Linette Lopez, BI, New York Attorney General Endorses A Radical Change To The Way The World Trades Stocks, here. Don’t the digital ad folks run auctions every 10 or 20 millis? This reeks of Uncle Remus ” please, please, please, don’t throw me in the briar patch.”
To his credit, Schneiderman went to war armed with at least one strong suggestion — one that could drive exchanges completely up a wall.
“[S]tock exchanges as well as the Securities and Exchange Commission and other regulators should review the feasibility of the recommendations recently put forward by economists at the University of Chicago School of Business – an institution renowned for its commitment to free markets,” Schneiderman said Tuesday.
The recommendations he refers to are actually a radical new way to match stock buyers with sellers called “frequent batch auctions.” Professors Eric Budish, Peter Cramton, and John Shim laid it out in a paper titled “The High-Frequency Trading Arms Race: Frequent Batch Auctions as a Market Design Response” [PDF] in Decemeber.
Instead of trading stocks constantly throughout the day, with this method exchanges would sell them in auctions at intervals, such as once per second or once every tenth of a second.
Traders would not be able to see the prices at each auction; rather, the exchanges would collect the orders at the time of auction and execute them where bids match offers, thus consistently finding the right price without manipulation, according to the professors.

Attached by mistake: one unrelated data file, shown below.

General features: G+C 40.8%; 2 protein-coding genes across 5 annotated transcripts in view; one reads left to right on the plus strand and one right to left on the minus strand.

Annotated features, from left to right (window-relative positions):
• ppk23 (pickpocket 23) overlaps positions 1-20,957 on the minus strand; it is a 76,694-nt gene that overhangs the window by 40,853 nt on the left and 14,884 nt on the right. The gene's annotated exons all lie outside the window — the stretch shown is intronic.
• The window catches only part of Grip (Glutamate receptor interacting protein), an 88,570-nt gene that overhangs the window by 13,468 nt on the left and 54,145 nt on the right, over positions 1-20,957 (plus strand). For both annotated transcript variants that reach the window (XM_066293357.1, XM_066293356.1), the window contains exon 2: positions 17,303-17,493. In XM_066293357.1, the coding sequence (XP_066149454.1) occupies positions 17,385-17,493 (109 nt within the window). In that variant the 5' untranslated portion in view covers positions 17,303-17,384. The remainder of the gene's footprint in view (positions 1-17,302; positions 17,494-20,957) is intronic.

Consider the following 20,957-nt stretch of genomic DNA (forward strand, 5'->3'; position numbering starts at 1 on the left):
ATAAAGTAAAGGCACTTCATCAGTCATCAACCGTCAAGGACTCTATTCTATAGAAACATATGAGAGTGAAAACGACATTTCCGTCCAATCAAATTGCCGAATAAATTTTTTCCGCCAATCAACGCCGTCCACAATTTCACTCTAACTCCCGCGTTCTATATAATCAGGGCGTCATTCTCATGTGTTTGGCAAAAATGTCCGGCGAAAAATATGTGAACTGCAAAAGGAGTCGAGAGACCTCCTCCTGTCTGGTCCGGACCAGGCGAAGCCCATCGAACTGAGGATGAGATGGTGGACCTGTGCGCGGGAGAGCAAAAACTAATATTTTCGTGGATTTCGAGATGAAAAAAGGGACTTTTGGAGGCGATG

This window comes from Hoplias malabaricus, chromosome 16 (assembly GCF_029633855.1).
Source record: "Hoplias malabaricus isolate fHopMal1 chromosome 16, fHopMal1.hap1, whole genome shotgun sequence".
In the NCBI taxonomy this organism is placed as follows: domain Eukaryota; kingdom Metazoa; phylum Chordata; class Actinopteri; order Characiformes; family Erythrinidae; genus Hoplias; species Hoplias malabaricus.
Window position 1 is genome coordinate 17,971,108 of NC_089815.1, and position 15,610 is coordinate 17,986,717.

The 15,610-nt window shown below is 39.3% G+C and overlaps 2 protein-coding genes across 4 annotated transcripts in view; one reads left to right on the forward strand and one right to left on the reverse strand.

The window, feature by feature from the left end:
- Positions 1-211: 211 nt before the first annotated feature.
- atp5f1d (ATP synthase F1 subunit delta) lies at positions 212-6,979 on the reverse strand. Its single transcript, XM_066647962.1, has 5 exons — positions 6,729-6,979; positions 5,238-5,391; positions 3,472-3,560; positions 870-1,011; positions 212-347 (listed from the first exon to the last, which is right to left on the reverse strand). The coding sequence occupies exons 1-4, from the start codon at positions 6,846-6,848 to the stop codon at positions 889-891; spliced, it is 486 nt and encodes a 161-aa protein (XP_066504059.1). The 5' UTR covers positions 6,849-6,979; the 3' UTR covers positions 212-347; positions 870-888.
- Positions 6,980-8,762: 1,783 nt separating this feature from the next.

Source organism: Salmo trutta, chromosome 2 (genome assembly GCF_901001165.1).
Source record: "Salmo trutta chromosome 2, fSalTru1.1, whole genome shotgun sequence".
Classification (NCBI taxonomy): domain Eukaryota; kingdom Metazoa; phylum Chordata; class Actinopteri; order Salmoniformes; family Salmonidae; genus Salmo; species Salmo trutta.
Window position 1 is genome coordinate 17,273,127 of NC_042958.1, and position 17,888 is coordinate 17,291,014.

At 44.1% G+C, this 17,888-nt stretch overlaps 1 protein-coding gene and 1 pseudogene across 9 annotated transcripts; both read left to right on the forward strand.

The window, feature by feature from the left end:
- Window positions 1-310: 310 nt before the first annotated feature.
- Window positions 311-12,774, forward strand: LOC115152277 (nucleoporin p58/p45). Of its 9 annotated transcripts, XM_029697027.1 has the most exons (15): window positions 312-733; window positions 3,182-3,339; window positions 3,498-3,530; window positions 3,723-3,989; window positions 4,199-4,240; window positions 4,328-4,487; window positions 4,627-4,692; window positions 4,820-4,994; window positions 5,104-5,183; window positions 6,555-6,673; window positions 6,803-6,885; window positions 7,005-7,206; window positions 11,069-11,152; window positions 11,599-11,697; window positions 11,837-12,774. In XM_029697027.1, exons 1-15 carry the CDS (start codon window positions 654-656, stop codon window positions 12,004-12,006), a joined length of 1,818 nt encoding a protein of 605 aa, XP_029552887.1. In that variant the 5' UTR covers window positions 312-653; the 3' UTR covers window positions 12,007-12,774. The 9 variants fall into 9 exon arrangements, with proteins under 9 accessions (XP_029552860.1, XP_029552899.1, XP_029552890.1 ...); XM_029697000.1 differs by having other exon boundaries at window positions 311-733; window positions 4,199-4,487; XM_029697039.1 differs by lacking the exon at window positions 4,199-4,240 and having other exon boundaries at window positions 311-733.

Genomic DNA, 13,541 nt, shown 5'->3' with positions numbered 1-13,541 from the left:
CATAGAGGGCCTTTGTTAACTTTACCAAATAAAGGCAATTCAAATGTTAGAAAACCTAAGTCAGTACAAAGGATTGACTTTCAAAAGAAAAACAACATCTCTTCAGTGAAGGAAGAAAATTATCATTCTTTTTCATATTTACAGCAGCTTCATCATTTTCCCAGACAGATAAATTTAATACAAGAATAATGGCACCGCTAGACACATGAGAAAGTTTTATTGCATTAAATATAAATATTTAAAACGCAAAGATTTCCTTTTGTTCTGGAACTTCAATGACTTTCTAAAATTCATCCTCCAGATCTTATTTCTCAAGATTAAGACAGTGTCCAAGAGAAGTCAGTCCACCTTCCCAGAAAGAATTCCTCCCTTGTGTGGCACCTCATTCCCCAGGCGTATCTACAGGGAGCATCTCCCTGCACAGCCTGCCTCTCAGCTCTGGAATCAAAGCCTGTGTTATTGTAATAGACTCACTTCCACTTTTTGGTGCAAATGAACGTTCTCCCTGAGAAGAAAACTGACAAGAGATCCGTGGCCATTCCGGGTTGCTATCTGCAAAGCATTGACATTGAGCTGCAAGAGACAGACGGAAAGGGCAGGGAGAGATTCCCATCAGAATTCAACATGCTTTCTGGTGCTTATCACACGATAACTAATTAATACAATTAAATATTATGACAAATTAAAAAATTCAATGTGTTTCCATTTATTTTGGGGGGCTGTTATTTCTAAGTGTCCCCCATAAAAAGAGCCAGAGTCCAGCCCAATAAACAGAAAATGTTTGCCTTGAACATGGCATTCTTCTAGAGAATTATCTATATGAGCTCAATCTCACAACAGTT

I read somewhere that robots are really good now at the rock-scissors-paper game.
Budish, Cramton, and Shim, The High-Frequency Trading Arms Race: Frequent Batch Auctions as a Market Design Response, here.
We argue that the continuous limit order book is a flawed market design and propose that financial exchanges instead use frequent batch auctions: uniform-price sealed-bid double auctions conducted at frequent but discrete time intervals, e.g., every 1 second. Our argument has four parts. First, we use millisecond-level direct-feed data from exchanges to show that the continuous limit order book market design does not really “work” in continuous time: market correlations completely break down at high-frequency time horizons. Second, we show that this correlation breakdown creates frequent technical arbitrage opportunities, available to whomever is fastest, which in turn creates an arms race to exploit such opportunities. Third, we develop a simple new theory model motivated by these empirical facts. The model shows that the arms race is not only socially wasteful – a prisoner’s dilemma built directly into the market design – but moreover that its cost is ultimately borne by investors via wider spreads and thinner markets. Last, we show that frequent batch auctions eliminate the arms race, both because they reduce the value of tiny speed advantages and because they transform competition on speed into competition on price. Consequently, frequent batch auctions lead to narrower spreads, deeper markets, and increased social welfare.